With the switch open, the analog comparator output (ACMP_OUT) will be the inverse of the GPIO excitation output during the sample intervals. However, once the switch closes, ACMP_OUT will be high the next sample interval. With the analog comparator output inversion control bit (ACMP1INV) cleared, a high transition on ACMP_OUT causes a high pulse at XOR_OUT, resulting in generation of a wakeup IRQ.
Because the initial state of the switch is unknown at the time the MCU powers on, the firmware example must first determine the switch state before entering the Low Power Switch Detection routine. The initial state is determined by simply driving the GPIO Output high and reading the state on the GPIO Input pin.
Once the initial state is known, the ACMP1INV bit can be set appropriately to ensure the Low Power Switch Detection is configured to detect the correct state change event (i.e., OPEN->CLOSED or CLOSED->OPEN)
Figure 5 shows a simplified flowchart of the Low Power Switch Detection Firmware example.
Figure 5 Reed Switch Firmware Example Flowchart
A comparison of the total system current draw on an EFR32FG13 for Traditional vs Low Power Switch Detection is shown in Table 1. For these measurements, the system is held in a constant state (i.e., either switch state is held closed or switch state is held open). “Incremental Current” is the current relative to lowest power state: the Traditional Switch Detection with Switch Opened state.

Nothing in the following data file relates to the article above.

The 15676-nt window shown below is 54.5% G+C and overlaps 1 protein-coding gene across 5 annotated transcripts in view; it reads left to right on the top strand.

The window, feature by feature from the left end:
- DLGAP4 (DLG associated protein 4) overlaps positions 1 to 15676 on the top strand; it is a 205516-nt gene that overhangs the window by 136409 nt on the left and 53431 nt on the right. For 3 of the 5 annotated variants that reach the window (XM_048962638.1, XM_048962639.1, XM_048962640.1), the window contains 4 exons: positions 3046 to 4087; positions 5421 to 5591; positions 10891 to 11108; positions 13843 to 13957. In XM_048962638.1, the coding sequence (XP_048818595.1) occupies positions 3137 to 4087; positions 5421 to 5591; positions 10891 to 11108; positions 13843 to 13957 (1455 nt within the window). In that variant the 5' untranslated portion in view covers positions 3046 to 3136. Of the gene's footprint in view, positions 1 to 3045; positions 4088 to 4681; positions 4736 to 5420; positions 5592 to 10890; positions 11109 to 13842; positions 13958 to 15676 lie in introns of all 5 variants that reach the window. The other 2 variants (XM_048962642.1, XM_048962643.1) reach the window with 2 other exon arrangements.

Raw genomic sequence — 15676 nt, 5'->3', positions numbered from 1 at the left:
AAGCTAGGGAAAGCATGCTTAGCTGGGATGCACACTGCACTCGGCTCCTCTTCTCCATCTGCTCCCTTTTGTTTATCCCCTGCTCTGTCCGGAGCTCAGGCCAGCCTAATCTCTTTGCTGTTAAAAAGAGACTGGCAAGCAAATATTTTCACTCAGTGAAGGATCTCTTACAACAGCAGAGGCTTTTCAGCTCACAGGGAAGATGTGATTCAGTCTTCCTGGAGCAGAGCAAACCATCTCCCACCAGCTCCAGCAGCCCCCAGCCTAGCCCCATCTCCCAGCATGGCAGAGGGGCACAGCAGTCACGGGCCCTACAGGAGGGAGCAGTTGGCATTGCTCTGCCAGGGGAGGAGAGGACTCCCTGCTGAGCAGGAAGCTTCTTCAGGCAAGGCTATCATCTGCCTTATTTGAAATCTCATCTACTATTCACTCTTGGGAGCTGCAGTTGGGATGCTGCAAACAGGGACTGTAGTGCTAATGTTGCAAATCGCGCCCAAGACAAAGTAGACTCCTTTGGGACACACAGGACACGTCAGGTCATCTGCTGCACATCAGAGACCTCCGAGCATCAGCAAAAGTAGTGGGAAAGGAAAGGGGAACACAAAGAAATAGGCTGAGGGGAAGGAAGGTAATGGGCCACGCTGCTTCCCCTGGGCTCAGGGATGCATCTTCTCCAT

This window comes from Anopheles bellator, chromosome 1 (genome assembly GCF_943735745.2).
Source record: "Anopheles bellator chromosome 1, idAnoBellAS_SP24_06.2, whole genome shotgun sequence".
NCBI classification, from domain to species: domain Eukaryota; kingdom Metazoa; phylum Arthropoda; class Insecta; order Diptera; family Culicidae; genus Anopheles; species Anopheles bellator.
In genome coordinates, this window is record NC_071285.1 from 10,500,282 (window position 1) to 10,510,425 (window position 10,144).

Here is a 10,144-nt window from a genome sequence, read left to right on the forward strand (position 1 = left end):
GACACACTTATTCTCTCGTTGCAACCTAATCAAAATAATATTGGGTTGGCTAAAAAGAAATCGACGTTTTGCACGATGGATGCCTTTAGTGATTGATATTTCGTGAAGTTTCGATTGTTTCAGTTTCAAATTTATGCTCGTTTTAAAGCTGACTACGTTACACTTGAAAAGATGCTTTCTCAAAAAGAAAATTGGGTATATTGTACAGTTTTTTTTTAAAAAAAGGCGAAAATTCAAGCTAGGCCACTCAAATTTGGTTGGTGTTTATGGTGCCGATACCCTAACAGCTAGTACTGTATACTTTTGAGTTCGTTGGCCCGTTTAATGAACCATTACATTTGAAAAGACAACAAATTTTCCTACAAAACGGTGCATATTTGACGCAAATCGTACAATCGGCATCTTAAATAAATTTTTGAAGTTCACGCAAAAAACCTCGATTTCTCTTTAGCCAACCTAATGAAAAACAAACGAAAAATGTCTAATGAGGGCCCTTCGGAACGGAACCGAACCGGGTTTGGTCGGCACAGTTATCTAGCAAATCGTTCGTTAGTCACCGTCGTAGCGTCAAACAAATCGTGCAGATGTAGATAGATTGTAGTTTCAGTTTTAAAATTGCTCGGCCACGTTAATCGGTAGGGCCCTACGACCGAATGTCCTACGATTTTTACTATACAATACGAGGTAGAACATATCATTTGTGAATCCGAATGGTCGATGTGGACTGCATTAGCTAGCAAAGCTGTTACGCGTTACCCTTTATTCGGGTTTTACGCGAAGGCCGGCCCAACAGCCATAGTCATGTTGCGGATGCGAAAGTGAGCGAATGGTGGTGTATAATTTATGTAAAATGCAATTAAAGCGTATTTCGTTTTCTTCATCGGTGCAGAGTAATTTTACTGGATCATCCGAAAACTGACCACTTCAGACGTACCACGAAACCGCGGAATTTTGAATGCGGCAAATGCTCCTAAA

Table 1 Reed Switch Current Measurement Comparison
Other conditions for these measurements:
Table 2 shows the results of a Zigbee battery life estimator, configured with the following assumptions:
Table 2 Reed Switch Battery Life Comparison Results
So this approach can clearly have a significant impact on the overall battery life.
How to get help for implementing low-power switch detection for your reed and tamper switch applications? Our reed switch example code for Silicon Labs EFR32 chipsets gives you a jump start!
This paper examined the disadvantages of traditional switch detection, and proposed an alternative lower power method to save current in applications where the switch predominant state is unknown, or to allow use of cheaper normally-closed switches for applications where the switch predominant state is known. Finally, an example implementation using the Silicon Labs EFR32FG13 Wireless SoC is described. Silicon Labs offers a range of development tools optimal for developing reed switch sensors. The proposed Low Power Switch Detection implementation is supported by any EFR32 devices that have both LESENSE and ACMP modules - at the moment, this is all EFR32 devices, with the exception of EFR32xG21 and EFR32xG22.